The market offers up bargain opportunities every day. We don't always know what the opportunity will be, but finding one will supercharge your portfolio.

Master investor Peter Lynch said that one advantage of running Fidelity Magellan was its charter. It was a capital appreciation fund, giving Lynch the flexibility to buy in any investment situation.

And he took advantage of it! Big or small, constant or cyclical growth, asset plays or turnarounds. You name it, Lynch bought it.

While we should follow his example and look for the best opportunities in any form -- growth stories, turnarounds, misunderstood stocks -- there's one type that can be particularly rewarding.

Limited-time-only sales
The best companies grow steadily year after year, right? Wrong. Great companies have plenty of miscues along the way. But the truly great companies recover.

If step one on the road to great returns is to invest in great companies, we have to know what it takes to be great. Read Built to Last or Good to Great by Jim Collins. Read Common Stocks, Uncommon Profits by legendary investor Philip Fisher. Another master, Warren Buffett, offers his thoughts in his annual chairman's letters. Read those, too. Trust me; you'll learn what makes a company great.

We'd all be rich if the only thing investors had to do was identify great companies. The second key, as Buffett advocates, is to buy them when they're on sale. And when do they go on sale? When there are problems.

At Inside Value, we know it's difficult to purchase companies surrounded by negativity. But the market offers the opportunity for big rewards -- if the problems are only temporary.

Here are some recent examples of great companies selling at discount prices for a limited time:


Low Date

Low Price

Return Off Low


Sept. 2005



Sears Holdings (NASDAQ:SHLD)

May 2003



All data from Capital IQ, a division of Standard & Poor's.
Returns as of Nov. 24, 2006.

25% off
Rising fuel costs were on everyone's mind this summer. Both consumers and businesses, especially airlines, felt the pinch. FedEx was no exception, and watched its gross margins decline. Throw in some class-action lawsuits by drivers, competitive pressures from UPS (NYSE:UPS) and DHL, and a downward earnings revision in June, and you have enough uncertainty to cause people to sell.

FedEx is a not a leader in its business without reason. It responded by tightening its belt on the operations side while finding ways to increase the volume of packages delivered. Remember that earnings revision in June? The company reversed it in September. Again, great companies find a way to get the job done.

50% off
Nike (NYSE:NKE) was a poster child for trouble in February 2000. Growth was slowing, the brand was searching for direction, and the world was questioning the company's labor practices in the Far East. No one wanted Nike at $27 per share.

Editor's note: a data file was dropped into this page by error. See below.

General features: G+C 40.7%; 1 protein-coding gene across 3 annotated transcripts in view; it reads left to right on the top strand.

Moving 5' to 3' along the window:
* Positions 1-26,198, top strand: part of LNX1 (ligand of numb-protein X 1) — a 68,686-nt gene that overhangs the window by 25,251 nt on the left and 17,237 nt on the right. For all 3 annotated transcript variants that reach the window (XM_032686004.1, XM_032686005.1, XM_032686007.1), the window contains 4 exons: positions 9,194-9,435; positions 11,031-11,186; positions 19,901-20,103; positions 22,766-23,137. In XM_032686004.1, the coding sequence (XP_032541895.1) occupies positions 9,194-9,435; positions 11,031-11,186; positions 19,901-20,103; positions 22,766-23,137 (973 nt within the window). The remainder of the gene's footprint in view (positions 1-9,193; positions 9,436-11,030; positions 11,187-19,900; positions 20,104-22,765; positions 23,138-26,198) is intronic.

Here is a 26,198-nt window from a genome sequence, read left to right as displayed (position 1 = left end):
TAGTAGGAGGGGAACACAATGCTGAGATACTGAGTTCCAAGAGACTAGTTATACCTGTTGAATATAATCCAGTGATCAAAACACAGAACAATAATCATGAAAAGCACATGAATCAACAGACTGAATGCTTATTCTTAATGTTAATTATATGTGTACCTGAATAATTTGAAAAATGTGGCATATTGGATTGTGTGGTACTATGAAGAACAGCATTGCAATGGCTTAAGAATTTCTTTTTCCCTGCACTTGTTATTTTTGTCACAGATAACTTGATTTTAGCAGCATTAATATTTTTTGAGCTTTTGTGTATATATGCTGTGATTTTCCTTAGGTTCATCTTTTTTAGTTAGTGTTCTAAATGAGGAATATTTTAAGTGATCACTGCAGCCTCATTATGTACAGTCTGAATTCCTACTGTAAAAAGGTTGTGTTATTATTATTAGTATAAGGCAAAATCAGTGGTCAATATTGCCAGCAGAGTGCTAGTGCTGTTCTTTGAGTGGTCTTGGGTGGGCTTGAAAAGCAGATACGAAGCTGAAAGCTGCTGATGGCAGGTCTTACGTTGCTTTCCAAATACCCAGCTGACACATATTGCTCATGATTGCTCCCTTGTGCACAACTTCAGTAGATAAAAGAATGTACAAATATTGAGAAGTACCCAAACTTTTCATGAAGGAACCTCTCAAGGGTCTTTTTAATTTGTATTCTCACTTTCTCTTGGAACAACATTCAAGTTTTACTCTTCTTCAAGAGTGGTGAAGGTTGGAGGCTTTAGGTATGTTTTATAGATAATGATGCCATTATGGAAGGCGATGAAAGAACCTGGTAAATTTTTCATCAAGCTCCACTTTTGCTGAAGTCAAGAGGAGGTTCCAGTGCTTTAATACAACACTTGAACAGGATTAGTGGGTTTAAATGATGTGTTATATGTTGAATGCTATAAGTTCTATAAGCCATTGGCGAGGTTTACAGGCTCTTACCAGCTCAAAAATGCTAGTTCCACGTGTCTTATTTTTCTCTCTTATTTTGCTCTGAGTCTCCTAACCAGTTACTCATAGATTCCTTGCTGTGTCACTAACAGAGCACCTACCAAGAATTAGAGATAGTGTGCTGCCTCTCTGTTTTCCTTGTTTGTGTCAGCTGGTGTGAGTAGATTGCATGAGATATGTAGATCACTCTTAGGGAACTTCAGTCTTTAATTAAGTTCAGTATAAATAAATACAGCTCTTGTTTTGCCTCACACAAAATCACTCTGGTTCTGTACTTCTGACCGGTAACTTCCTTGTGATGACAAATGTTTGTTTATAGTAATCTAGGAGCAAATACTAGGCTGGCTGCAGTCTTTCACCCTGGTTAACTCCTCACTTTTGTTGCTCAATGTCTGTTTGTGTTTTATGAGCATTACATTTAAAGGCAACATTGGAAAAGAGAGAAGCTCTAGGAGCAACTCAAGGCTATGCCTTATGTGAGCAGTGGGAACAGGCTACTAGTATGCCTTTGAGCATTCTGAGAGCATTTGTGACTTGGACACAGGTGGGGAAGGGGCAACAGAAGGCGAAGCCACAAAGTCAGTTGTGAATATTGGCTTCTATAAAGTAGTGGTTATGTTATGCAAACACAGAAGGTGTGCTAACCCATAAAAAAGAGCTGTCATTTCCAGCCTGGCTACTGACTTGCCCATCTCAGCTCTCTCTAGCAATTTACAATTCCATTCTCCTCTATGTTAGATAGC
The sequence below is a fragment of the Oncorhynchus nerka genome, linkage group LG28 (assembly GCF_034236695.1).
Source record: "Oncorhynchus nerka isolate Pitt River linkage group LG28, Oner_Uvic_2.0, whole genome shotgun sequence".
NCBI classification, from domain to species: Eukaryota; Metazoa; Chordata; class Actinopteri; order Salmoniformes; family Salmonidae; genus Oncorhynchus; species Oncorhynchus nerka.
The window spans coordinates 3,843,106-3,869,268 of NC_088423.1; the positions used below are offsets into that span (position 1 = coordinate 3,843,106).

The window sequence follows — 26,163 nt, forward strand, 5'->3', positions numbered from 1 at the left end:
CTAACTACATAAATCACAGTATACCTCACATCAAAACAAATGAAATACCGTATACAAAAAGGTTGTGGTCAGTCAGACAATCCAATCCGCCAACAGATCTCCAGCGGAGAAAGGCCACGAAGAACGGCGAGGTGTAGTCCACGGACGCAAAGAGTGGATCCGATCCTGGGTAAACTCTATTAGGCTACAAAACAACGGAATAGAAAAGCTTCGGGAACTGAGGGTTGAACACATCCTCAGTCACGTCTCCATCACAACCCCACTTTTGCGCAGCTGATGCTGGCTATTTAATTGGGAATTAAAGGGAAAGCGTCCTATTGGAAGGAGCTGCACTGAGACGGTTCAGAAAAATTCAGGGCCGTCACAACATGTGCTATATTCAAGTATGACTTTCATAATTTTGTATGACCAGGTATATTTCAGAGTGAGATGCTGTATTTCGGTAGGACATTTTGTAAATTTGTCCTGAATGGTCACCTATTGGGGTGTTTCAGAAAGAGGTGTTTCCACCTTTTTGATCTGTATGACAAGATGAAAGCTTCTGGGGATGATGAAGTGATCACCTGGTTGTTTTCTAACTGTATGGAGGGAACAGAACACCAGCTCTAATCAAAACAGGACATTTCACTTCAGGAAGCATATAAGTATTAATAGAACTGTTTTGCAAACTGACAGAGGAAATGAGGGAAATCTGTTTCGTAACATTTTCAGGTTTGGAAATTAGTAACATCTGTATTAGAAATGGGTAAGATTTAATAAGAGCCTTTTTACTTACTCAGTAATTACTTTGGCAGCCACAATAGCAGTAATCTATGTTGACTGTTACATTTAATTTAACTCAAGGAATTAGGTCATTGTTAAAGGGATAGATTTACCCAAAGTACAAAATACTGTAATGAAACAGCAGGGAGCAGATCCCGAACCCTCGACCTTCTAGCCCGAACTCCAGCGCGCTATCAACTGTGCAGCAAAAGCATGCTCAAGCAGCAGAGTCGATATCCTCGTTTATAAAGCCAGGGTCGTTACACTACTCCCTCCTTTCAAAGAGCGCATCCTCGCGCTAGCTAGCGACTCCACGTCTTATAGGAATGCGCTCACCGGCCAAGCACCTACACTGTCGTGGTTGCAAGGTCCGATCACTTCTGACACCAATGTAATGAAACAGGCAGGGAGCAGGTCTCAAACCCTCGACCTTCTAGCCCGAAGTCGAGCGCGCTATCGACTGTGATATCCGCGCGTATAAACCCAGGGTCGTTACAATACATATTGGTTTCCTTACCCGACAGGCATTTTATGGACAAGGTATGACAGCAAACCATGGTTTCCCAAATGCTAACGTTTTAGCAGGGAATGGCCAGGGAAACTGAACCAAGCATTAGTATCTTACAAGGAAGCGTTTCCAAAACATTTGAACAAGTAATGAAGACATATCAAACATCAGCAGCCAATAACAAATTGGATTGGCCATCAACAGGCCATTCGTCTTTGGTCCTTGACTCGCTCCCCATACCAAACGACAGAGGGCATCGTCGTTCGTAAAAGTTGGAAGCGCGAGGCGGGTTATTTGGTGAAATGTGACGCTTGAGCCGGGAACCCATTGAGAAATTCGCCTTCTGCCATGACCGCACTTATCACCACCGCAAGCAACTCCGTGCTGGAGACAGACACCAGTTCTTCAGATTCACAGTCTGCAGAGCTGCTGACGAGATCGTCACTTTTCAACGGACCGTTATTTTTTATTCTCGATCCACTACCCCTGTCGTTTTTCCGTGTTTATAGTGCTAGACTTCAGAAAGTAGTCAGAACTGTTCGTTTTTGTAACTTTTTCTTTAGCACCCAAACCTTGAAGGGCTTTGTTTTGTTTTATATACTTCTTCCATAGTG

But Nike just does it. It battled through PR problems, expanded product lines, and signed Tiger Woods, LeBron James, and a host of great young athletes to replace Michael Jordan. If you saw Nike's underlying greatness in 2000, you've handily beaten the market with 21% annual returns to date.

99% off
Eddie Lampert took control of Kmart during bankruptcy proceedings, when conventional wisdom said the retailer was finished. But Lampert saw a set of stores and a distribution system still intact and picked up the whole operation for next to nothing.

Lampert then began reallocating capital by selling stores and remodeling others. And to be better prepared to take on Wal-Mart (NYSE:WMT) and Target (NYSE:TGT), Lampert used Kmart's stock as leverage to buy Sears and it wealth of brand-named merchandise. While the turnaround is far from over, Lampert is working to completely resurrect Sears Holdings into a cash-generating monster, garnering impressive returns along the way.

Today's sales
Within the market, there are plenty of underappreciated, unloved, and misunderstood businesses. Add the right catalyst, and you've got opportunity.

Today, Microsoft (NASDAQ:MSFT) is a favorite among value investors. Relative to its multiples during the stock market bubble of the late 1990s, great value investors like Richard Pzena, Chris Davis, and even Martin Whitman think it's a good bargain. Philip Durell, advisor/analyst at Motley Fool Inside Value, is in good company -- he's recommended Microsoft three times, and it looks like one of those companies selling for 10% to 20% off.

On sale tomorrow ...
What will be the next big bargain uncovered by Philip Durell and the Inside Value team? The only way to find out is to take a free trial today to see the candidates. Click here to see what they are.

This article was originally published on June 24, 2005. It has been updated.

David Meier owns shares of Nike but does not own shares of any of the other companies mentioned. Wal-Mart and Microsoft are Inside Value recommendations. FedEx is a Stock Advisor pick. The Motley Fool has adisclosure policy.